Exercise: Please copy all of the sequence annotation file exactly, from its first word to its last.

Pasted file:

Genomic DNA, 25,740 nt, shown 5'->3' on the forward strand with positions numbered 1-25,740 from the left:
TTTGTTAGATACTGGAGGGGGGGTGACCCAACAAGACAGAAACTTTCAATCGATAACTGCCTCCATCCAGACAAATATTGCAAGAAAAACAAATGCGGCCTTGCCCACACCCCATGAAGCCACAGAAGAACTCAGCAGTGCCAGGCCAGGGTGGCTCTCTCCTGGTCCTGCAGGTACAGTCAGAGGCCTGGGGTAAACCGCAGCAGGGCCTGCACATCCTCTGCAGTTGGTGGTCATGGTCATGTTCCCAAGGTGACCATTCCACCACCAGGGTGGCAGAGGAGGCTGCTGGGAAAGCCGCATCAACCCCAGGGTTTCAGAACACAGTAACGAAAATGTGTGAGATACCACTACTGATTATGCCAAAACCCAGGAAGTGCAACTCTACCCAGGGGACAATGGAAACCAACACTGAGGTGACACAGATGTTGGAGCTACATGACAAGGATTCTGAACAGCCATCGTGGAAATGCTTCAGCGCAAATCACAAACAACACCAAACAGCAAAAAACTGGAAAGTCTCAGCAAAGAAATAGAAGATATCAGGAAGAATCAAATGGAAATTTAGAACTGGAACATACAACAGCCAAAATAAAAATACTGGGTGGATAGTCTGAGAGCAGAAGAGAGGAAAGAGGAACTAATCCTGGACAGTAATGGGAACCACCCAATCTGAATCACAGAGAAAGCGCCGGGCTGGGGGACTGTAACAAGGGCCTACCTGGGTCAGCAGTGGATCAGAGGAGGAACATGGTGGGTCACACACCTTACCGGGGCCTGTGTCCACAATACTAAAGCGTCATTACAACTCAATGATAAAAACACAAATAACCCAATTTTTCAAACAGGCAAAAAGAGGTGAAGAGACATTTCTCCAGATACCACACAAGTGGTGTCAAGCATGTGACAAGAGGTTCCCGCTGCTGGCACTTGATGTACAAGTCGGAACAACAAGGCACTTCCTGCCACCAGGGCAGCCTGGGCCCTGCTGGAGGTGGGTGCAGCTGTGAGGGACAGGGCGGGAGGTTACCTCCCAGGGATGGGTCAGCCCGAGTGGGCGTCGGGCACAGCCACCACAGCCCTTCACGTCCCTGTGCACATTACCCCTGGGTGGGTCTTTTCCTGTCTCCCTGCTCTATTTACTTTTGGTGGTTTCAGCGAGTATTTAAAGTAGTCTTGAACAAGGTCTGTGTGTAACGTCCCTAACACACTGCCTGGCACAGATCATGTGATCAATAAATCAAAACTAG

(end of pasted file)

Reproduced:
Genomic DNA, 25,740 nt, shown 5'->3' on the forward strand with positions numbered 1-25,740 from the left:
TTTGTTAGATACTGGAGGGGGGGTGACCCAACAAGACAGAAACTTTCAATCGATAACTGCCTCCATCCAGACAAATATTGCAAGAAAAACAAATGCGGCCTTGCCCACACCCCATGAAGCCACAGAAGAACTCAGCAGTGCCAGGCCAGGGTGGCTCTCTCCTGGTCCTGCAGGTACAGTCAGAGGCCTGGGGTAAACCGCAGCAGGGCCTGCACATCCTCTGCAGTTGGTGGTCATGGTCATGTTCCCAAGGTGACCATTCCACCACCAGGGTGGCAGAGGAGGCTGCTGGGAAAGCCGCATCAACCCCAGGGTTTCAGAACACAGTAACGAAAATGTGTGAGATACCACTACTGATTATGCCAAAACCCAGGAAGTGCAACTCTACCCAGGGGACAATGGAAACCAACACTGAGGTGACACAGATGTTGGAGCTACATGACAAGGATTCTGAACAGCCATCGTGGAAATGCTTCAGCGCAAATCACAAACAACACCAAACAGCAAAAAACTGGAAAGTCTCAGCAAAGAAATAGAAGATATCAGGAAGAATCAAATGGAAATTTAGAACTGGAACATACAACAGCCAAAATAAAAATACTGGGTGGATAGTCTGAGAGCAGAAGAGAGGAAAGAGGAACTAATCCTGGACAGTAATGGGAACCACCCAATCTGAATCACAGAGAAAGCGCCGGGCTGGGGGACTGTAACAAGGGCCTACCTGGGTCAGCAGTGGATCAGAGGAGGAACATGGTGGGTCACACACCTTACCGGGGCCTGTGTCCACAATACTAAAGCGTCATTACAACTCAATGATAAAAACACAAATAACCCAATTTTTCAAACAGGCAAAAAGAGGTGAAGAGACATTTCTCCAGATACCACACAAGTGGTGTCAAGCATGTGACAAGAGGTTCCCGCTGCTGGCACTTGATGTACAAGTCGGAACAACAAGGCACTTCCTGCCACCAGGGCAGCCTGGGCCCTGCTGGAGGTGGGTGCAGCTGTGAGGGACAGGGCGGGAGGTTACCTCCCAGGGATGGGTCAGCCCGAGTGGGCGTCGGGCACAGCCACCACAGCCCTTCACGTCCCTGTGCACATTACCCCTGGGTGGGTCTTTTCCTGTCTCCCTGCTCTATTTACTTTTGGTGGTTTCAGCGAGTATTTAAAGTAGTCTTGAACAAGGTCTGTGTGTAACGTCCCTAACACACTGCCTGGCACAGATCATGTGATCAATAAATCAAAACTAG